In addition to the campaign and arcade modes, INJUSTICE 2 offers the new Multiverse Mode for near infinite hours of singleplayer content. These constantly refreshing battles are tied to different planets in the multiverse and cycle every few hours or days. They each offer specific objectives, tasks that require completion and also some fun nuances. The Multiverse is comparable to the challenge towers seen in Mortal Kombat, but the biggest difference here is the reward you receive for completing objectives: gear.
Atrocitus’s powers include bleeding on people and owning a cat, so if he can get his own DC game, I probably stand a good chance myself
In place of the costumes that are par for the fighting genre, gear allows players to outfit their character with modular sets of armor and accessories to enhance their stats, like health and ability damage. These bonuses can be utilized in Multiverse events as well as in unranked player matches online. (Tournaments are already susceptible to cheating without built-in, unfair advantages, after all.) Gear is a bold move forward for the fighting game genre, as it allows players to make their favorite character with their own fashion sense and playstyle. Does The Flash’s lack of projectiles leave you vulnerable to zoning characters? Outfit him with a ranged bolt of lightning and you’re good to go!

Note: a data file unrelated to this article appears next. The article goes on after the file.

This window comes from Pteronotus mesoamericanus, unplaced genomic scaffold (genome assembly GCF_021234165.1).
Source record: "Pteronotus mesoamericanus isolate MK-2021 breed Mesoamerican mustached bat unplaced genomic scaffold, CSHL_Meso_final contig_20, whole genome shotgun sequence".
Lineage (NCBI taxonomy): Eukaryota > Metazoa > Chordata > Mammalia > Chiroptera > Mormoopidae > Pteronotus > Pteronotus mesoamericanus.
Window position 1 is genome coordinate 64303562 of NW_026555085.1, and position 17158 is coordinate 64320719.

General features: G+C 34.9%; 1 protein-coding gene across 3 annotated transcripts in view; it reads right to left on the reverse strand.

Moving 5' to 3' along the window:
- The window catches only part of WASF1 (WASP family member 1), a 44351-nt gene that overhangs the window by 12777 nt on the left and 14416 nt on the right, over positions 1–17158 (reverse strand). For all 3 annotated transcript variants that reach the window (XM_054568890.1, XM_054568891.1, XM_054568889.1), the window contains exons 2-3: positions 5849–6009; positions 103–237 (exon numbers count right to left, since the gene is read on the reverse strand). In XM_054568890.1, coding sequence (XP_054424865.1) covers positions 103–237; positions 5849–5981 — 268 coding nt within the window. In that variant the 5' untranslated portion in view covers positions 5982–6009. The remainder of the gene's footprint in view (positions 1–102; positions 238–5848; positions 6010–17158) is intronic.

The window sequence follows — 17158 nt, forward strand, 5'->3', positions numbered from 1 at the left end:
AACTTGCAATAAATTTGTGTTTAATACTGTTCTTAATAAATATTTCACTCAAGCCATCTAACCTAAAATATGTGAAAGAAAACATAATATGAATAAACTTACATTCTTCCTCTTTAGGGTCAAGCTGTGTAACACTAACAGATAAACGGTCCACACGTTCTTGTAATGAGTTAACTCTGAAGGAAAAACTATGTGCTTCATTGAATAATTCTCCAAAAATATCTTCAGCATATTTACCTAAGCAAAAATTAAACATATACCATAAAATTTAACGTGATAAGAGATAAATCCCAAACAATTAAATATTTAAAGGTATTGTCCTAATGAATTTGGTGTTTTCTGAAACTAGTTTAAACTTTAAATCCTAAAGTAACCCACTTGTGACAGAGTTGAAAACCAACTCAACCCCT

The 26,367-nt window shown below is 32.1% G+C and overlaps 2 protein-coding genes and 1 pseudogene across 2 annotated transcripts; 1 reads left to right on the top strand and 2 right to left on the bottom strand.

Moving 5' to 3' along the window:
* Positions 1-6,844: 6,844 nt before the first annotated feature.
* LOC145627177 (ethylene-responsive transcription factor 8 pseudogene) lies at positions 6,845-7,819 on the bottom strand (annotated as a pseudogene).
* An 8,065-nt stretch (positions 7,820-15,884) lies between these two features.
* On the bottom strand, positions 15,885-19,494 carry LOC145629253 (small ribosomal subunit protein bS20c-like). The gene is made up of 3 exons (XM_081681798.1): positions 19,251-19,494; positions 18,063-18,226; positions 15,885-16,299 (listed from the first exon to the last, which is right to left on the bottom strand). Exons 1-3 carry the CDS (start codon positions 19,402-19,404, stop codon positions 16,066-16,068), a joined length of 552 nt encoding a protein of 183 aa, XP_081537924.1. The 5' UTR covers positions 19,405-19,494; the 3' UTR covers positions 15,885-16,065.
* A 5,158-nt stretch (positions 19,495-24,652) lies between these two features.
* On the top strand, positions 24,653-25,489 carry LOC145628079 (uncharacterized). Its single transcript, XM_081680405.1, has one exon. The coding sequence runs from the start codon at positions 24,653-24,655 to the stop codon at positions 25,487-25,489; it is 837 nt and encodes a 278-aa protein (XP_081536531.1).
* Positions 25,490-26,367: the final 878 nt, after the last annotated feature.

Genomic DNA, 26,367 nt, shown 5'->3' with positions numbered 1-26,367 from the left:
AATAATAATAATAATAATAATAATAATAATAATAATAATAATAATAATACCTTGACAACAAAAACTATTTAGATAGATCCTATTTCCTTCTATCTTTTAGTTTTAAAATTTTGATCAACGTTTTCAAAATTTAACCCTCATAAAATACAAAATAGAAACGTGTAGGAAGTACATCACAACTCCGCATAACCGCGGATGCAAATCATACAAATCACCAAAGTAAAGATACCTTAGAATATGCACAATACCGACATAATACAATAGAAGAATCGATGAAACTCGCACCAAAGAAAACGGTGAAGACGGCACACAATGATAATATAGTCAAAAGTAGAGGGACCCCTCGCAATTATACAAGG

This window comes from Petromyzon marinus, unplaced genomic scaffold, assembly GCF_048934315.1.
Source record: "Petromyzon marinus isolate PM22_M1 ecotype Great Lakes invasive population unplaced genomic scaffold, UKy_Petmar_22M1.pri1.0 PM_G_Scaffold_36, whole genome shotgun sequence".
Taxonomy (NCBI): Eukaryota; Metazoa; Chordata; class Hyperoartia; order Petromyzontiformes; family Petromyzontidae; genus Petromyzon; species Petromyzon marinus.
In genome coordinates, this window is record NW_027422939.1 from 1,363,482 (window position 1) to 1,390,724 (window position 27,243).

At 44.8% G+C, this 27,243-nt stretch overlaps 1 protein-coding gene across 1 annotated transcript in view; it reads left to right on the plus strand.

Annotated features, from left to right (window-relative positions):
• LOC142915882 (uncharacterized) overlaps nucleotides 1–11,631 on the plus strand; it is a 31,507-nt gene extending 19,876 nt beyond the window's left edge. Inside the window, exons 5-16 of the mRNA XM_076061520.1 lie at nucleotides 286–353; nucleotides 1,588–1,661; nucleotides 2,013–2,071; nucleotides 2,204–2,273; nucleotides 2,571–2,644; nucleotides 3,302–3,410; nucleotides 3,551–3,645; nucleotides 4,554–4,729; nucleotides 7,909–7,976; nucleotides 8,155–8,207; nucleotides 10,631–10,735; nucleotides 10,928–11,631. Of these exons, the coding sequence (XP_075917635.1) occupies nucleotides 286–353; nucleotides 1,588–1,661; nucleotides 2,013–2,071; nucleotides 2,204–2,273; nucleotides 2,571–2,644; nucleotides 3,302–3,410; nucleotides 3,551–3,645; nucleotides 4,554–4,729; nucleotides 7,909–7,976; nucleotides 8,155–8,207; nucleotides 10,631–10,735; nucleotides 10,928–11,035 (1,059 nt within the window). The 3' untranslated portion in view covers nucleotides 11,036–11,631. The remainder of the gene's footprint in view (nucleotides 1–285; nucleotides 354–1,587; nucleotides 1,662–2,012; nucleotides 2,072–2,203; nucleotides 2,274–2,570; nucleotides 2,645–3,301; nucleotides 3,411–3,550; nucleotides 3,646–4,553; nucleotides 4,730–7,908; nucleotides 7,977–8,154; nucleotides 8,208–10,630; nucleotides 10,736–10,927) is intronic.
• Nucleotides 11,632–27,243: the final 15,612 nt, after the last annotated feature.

Gear is earned by nearly everything in the game, from campaign to Multiverse, and even online matches. And as you play as characters, you increase their power level and the ability to wear more powerful gear. While I tend to favor the more competitive side of the game, which does not incorporate gear stats or ability modifiers, I couldn’t resist watching my characters evolve as I kept playing them, getting new pieces of headgear or a new shader to change the color of their suit.
These Shaders also come in a Premium variant, practically changing a character into a completely separate one with unique dialogue, voice actor, and ability effects, but maintaining the same moveset. For example, a premium shader exists to transform relative unknown Captain Cold into the classic villain Mr. Freeze, or change The Flash into his ultimate rival, The Reverse Flash. Fighting games are notorious for milking gamers for money with their menagerie of premium costumes, but gear offers an excellent alternative that avoids paywalls and rewards veteran players. I can only hope that NetherRealm continues to produce more and more gear, and even some with ties to specific comic book storylines or even movies. It’s easy to imagine that we could see gear resembling the costumes from The CW’s run of DC shows, as well as older runs from the comics.